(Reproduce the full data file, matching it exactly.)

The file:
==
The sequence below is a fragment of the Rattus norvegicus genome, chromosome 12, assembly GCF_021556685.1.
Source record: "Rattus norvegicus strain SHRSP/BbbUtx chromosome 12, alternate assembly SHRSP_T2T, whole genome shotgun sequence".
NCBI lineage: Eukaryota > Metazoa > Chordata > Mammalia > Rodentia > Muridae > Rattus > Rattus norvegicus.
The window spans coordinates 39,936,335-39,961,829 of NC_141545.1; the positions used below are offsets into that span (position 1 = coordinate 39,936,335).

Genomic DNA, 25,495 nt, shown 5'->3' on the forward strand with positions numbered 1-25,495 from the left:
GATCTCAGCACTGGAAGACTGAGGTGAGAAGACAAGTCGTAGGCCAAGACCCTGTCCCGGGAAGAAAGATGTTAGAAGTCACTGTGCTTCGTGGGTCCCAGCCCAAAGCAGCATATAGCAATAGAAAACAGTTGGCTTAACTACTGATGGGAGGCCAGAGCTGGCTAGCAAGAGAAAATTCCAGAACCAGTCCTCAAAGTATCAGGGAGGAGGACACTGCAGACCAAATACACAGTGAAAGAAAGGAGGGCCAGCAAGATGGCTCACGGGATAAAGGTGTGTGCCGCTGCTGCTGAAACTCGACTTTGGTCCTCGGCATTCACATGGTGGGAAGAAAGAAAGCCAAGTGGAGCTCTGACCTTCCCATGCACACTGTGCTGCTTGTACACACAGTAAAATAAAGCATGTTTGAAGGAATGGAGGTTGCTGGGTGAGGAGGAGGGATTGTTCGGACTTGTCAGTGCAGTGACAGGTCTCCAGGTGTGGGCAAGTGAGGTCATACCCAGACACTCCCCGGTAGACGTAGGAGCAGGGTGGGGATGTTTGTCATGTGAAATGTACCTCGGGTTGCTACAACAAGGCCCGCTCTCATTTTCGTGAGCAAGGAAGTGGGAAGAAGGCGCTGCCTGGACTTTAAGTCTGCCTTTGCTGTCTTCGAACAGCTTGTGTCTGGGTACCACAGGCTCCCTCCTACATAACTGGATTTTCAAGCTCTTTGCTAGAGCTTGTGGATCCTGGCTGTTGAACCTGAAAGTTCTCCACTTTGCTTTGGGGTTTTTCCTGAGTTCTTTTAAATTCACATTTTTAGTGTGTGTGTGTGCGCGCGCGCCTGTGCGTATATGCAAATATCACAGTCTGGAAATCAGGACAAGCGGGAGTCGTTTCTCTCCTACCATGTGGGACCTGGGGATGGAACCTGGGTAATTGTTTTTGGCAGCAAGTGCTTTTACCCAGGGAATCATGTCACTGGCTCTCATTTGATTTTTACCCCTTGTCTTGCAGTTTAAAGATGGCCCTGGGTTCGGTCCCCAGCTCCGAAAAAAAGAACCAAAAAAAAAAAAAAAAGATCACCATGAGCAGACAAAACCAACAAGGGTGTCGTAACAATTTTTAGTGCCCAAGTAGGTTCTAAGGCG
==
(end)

The sequence below is a fragment of the Rattus norvegicus genome, chromosome 12, assembly GCF_021556685.1.
Source record: "Rattus norvegicus strain SHRSP/BbbUtx chromosome 12, alternate assembly SHRSP_T2T, whole genome shotgun sequence".
NCBI lineage: Eukaryota > Metazoa > Chordata > Mammalia > Rodentia > Muridae > Rattus > Rattus norvegicus.
The window spans coordinates 39,936,335-39,961,829 of NC_141545.1; the positions used below are offsets into that span (position 1 = coordinate 39,936,335).

Genomic DNA, 25,495 nt, shown 5'->3' on the forward strand with positions numbered 1-25,495 from the left:
GATCTCAGCACTGGAAGACTGAGGTGAGAAGACAAGTCGTAGGCCAAGACCCTGTCCCGGGAAGAAAGATGTTAGAAGTCACTGTGCTTCGTGGGTCCCAGCCCAAAGCAGCATATAGCAATAGAAAACAGTTGGCTTAACTACTGATGGGAGGCCAGAGCTGGCTAGCAAGAGAAAATTCCAGAACCAGTCCTCAAAGTATCAGGGAGGAGGACACTGCAGACCAAATACACAGTGAAAGAAAGGAGGGCCAGCAAGATGGCTCACGGGATAAAGGTGTGTGCCGCTGCTGCTGAAACTCGACTTTGGTCCTCGGCATTCACATGGTGGGAAGAAAGAAAGCCAAGTGGAGCTCTGACCTTCCCATGCACACTGTGCTGCTTGTACACACAGTAAAATAAAGCATGTTTGAAGGAATGGAGGTTGCTGGGTGAGGAGGAGGGATTGTTCGGACTTGTCAGTGCAGTGACAGGTCTCCAGGTGTGGGCAAGTGAGGTCATACCCAGACACTCCCCGGTAGACGTAGGAGCAGGGTGGGGATGTTTGTCATGTGAAATGTACCTCGGGTTGCTACAACAAGGCCCGCTCTCATTTTCGTGAGCAAGGAAGTGGGAAGAAGGCGCTGCCTGGACTTTAAGTCTGCCTTTGCTGTCTTCGAACAGCTTGTGTCTGGGTACCACAGGCTCCCTCCTACATAACTGGATTTTCAAGCTCTTTGCTAGAGCTTGTGGATCCTGGCTGTTGAACCTGAAAGTTCTCCACTTTGCTTTGGGGTTTTTCCTGAGTTCTTTTAAATTCACATTTTTAGTGTGTGTGTGTGCGCGCGCGCCTGTGCGTATATGCAAATATCACAGTCTGGAAATCAGGACAAGCGGGAGTCGTTTCTCTCCTACCATGTGGGACCTGGGGATGGAACCTGGGTAATTGTTTTTGGCAGCAAGTGCTTTTACCCAGGGAATCATGTCACTGGCTCTCATTTGATTTTTACCCCTTGTCTTGCAGTTTAAAGATGGCCCTGGGTTCGGTCCCCAGCTCCGAAAAAAAGAACCAAAAAAAAAAAAAAAAGATCACCATGAGCAGACAAAACCAACAAGGGTGTCGTAACAATTTTTAGTGCCCAAGTAGGTTCTAAGGCG